Holy Saturday: Pray for the Peace of Jerusalem
The light shines in the darkness, and the darkness has not overcome it.
Today, on Holy Saturday, the sacred light or “Holy Fire”—the fire that lights the tomb of Christ in the Church of the Holy Sepulchre in Jerusalem—comes out into the world. The fire from the tomb is spread from candle to candle all over the church and throughout the streets of the Old City—a powerful symbol of the way that Christ’s light is spread into the world. However, many of us still feel as though we are in darkness, and that Christ’s light has not yet come to us.
While holidays in the Holy Land can be joyful celebrations, they are also stark reminders of the reality of military occupation and the dark side of the conflict between Israel and Palestine. Just this week we watched as Israel denied permits to 600 Gazans who wished to travel to Jerusalem to celebrate Easter.
While we know that Easter is coming, and we are able to endure the darkness today with hopeful anticipation, let us take a moment to remember the disciples, who did not have that knowledge. I imagine them hiding in the upper room, that day, confused and grieved. They probably felt as though they were in eternal darkness, although that couldn’t be further from the truth. As we continue to pray for the peace of Jerusalem, let us pray for Christ’s light to come into the darkness, because we know that the darkness cannot overcome it.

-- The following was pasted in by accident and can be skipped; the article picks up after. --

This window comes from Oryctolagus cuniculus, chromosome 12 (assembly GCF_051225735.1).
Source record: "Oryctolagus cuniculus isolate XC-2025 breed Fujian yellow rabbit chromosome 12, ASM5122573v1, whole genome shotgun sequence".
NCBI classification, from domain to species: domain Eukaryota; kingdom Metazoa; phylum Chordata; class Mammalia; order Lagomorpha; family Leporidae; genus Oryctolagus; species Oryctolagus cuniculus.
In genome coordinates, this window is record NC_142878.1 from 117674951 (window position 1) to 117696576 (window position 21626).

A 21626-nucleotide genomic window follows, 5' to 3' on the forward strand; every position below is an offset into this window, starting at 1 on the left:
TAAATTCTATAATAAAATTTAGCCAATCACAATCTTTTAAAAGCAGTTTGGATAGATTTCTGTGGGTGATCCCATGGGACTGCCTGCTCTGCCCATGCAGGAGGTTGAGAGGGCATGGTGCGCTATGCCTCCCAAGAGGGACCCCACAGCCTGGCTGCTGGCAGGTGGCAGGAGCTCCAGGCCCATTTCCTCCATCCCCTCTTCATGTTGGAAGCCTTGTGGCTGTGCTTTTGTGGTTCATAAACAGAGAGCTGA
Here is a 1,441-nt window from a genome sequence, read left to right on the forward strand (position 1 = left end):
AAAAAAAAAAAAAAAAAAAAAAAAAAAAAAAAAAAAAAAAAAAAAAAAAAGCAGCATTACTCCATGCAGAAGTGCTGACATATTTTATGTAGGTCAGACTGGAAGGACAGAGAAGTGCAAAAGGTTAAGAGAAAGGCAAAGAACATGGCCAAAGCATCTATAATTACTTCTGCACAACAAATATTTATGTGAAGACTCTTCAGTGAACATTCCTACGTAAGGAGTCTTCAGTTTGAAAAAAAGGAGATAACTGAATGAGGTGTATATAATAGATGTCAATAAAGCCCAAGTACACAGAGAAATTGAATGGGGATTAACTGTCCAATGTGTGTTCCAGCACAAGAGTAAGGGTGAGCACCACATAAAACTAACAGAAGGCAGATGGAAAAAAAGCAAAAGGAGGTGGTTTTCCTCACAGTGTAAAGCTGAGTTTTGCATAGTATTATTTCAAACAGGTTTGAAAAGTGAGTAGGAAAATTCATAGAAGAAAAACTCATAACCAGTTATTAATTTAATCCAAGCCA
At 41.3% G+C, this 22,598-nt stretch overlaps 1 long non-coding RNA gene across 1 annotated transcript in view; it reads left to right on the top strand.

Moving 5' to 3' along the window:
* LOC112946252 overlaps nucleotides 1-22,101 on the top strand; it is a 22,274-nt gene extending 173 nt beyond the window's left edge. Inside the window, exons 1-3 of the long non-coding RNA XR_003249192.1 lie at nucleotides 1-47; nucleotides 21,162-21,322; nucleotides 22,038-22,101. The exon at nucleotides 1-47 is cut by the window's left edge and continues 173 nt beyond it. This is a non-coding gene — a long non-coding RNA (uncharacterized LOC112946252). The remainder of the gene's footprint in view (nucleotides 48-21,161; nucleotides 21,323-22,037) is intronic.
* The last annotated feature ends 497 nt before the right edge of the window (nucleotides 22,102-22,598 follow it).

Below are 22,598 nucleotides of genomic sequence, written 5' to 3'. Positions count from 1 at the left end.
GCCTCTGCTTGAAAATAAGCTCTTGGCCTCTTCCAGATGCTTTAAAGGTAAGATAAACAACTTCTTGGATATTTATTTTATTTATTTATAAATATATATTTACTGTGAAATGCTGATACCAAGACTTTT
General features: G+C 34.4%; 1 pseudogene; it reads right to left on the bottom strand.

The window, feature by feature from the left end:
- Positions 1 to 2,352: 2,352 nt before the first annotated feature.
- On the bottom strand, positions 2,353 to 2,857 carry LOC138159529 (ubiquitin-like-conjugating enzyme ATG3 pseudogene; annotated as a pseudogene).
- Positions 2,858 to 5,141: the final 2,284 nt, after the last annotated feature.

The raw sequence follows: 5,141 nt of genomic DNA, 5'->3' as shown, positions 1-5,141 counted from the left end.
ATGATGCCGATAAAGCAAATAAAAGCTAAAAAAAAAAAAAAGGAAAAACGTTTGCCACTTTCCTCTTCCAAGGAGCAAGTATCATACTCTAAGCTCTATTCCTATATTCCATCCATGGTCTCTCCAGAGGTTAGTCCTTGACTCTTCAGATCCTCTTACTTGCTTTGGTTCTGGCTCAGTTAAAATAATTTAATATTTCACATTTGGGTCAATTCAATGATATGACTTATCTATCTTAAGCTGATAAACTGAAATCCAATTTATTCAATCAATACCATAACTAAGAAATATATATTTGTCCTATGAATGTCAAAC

Although there are many places in our world that feel as though they are in darkness, we know that the darkness cannot overcome the light. We ask that as the holy fire is lit inside the Church of the Holy Sepulchre in Jerusalem, your light would also shine in the darkness. We pray for those 600 Gazans who were not able to travel into Jerusalem to celebrate Easter—that they would feel your light nonetheless. Thank you that though we walk through the darkness on Good Friday and Holy Saturday, we have the assurance that Easter, and your eternal light, is coming.
In Christ’s name we pray, Amen.
This devotion was co-authored by Rev. Dr. Mae Elise Cannon, Executive Director of Churches for Middle East Peace (CMEP), and Molly Lorden, the CMEP1835 Coordinator.
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